It’s Shedding Time Again

If dealing with shedding was the worst problem we had to face with horses we would be blessed indeed – but it’s still a pain. Getting to that glorious new coat underneath will always be predominantly a matter of time, patience and elbow grease but there are a few things you can do to hasten things along.

Image by Gabriele M Reinhart from Pixabay

Horses in work shed out quicker. This probably has to do with more blood flow to the skin, with more sebum and sweat production easing the hairs out. Exercise can also save grooming time. Give the horse a good curry before you lunge and watch the hair fly off as he works.

Other than exercise and investing in a good horse vacuum (which makes a huge difference!) there’s no way to influence the normal process. However, there is a check list for skin and coat health which will help everything go as quickly and smoothly as possible.

Delayed shedding or failure to shed, especially if the coat is unusually long or curly, is a hallmark of Cushing’s Disease (PPID). This will only respond to treatment that restores normal dopamine levels in the brain. If your horse has held onto a coat that has turned a stark straw to rust color, that’s not normal. A heavy parasite burden can do this too, especially in foals and older horses. Otherwise, look for areas where important aspects of nutrition may be subpar.

Vitamin A is a key nutrient for skin and coat. Hay begins to lose vitamin A activity 6 months after baling.  By 1 year it is often too low to meet requirements.  This starts to become an issue in late winter/early spring, before the grass has come in well or that year’s hay has been baled.  The more faded from bright green the hay has become, the more A loss there has been.  Target supplementation until the horse goes on pasture or that year’s hay is available is 20,000 to 40,000 IU/day.  If the horse is not already getting this much from supplements or grains, add it separately.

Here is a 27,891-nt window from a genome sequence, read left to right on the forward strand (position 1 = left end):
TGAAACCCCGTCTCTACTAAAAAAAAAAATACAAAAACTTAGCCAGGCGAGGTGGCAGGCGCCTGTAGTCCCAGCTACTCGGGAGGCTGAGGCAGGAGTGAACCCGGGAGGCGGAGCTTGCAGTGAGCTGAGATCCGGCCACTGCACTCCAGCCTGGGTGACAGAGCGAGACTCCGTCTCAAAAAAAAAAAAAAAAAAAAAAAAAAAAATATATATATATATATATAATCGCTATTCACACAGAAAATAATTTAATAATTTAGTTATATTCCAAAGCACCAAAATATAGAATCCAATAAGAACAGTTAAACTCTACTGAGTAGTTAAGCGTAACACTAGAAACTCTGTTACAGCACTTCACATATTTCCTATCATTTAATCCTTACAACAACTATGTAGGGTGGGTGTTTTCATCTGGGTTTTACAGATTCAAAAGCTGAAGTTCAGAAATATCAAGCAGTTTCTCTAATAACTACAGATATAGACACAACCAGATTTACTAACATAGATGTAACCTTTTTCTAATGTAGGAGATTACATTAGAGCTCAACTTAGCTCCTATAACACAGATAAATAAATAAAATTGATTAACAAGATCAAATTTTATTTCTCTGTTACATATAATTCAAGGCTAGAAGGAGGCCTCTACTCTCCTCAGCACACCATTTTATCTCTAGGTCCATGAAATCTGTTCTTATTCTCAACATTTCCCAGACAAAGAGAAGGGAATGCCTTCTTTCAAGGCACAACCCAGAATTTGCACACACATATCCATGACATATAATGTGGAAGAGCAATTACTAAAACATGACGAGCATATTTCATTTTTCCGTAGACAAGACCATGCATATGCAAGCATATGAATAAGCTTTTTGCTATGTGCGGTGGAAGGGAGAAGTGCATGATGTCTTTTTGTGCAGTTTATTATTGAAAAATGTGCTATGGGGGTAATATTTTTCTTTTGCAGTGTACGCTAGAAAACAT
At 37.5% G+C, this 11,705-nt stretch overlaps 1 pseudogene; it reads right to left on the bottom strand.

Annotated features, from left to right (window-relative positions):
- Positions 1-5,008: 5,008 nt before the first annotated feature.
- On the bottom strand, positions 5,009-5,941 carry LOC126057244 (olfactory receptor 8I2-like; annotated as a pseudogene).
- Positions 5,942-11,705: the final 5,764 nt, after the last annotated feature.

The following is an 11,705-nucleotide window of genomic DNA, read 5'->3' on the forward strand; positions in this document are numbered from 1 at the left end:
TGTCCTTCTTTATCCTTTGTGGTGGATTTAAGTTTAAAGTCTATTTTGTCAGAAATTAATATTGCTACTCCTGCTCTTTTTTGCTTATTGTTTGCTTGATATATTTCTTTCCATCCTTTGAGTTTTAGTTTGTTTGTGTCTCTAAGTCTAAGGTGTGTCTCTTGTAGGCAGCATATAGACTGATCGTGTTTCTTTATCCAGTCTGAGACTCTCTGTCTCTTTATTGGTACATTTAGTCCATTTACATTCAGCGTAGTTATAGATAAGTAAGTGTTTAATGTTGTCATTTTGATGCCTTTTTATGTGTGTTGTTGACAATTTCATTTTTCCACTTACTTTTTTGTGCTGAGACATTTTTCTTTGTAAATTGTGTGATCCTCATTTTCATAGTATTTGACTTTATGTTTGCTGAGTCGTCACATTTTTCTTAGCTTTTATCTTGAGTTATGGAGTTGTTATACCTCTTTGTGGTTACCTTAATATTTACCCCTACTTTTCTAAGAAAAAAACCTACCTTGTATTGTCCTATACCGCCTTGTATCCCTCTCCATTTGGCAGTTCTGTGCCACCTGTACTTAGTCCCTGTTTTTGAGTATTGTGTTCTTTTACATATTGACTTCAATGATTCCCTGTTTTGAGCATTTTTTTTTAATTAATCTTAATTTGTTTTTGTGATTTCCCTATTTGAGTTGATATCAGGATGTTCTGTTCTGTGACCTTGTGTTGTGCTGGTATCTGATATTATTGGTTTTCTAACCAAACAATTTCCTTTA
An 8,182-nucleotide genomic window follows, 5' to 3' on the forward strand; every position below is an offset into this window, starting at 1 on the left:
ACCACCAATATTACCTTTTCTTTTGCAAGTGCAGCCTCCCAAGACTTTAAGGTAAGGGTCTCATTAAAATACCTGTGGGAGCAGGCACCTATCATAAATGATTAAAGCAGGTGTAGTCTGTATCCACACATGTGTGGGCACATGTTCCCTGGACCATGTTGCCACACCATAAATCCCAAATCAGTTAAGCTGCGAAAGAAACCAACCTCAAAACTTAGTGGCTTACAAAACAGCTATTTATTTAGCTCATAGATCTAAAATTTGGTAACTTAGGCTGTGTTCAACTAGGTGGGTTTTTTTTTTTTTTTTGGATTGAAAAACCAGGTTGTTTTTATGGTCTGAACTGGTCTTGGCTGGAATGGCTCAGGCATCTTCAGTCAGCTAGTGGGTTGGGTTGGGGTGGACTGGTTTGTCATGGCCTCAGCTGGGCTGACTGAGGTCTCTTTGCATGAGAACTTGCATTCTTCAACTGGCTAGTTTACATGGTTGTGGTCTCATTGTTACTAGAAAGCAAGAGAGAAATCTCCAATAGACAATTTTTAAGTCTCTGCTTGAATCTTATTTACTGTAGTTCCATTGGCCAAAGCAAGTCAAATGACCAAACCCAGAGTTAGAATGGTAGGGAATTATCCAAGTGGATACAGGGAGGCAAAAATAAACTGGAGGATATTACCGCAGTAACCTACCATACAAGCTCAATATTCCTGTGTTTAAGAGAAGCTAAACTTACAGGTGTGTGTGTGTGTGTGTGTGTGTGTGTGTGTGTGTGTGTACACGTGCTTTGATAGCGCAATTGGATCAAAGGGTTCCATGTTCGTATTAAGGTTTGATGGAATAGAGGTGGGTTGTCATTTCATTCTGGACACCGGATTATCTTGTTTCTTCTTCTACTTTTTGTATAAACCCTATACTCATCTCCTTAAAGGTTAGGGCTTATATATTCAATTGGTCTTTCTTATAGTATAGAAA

Zinc is the most common deficiency in pasture and hays. It plays a key role in antioxidnt functions and pigment production but zinc is also needed for the normal production of new hair from the follicles.

The amount of fat a horse requires in the diet to support life is considerably less than what will give you optimal skin and coat health.  A shiny smooth coat, supple moist skin and good local immune defenses result from supplementation of as little as 4 to 6 oz/day.

Biotin is also extremely important for skin health and skin cell division.  Dry, flaking skin can signal suboptimal biotin intake.  No specific daily requirement has been established but research into the effects of biotin on hoof quality have repeatedly demonstrated an intake of 20 to 30 mg/day provides best results. [Note: The hoof wall, sole and frog are specialized forms of skin.]

Finally, inadequate intake of protein in general or specific amino acids will adversely affect hair growth.  If your hay is of poor quality or cut at a very late growth stage you may need more protein from high quality sources. Otherwise, it may only be lysine and methionine you need to supplement.  Give 10 g/day of lysine and 5 of methionine.

Don’t let shedding be a bigger pain than it needs to be. Plug any nutritional holes now for a smooth transition to that new coat.

Eleanor Kellon, VMD

Posted in Equine Nutrition | 1 Comment

Vitamin C and the Horse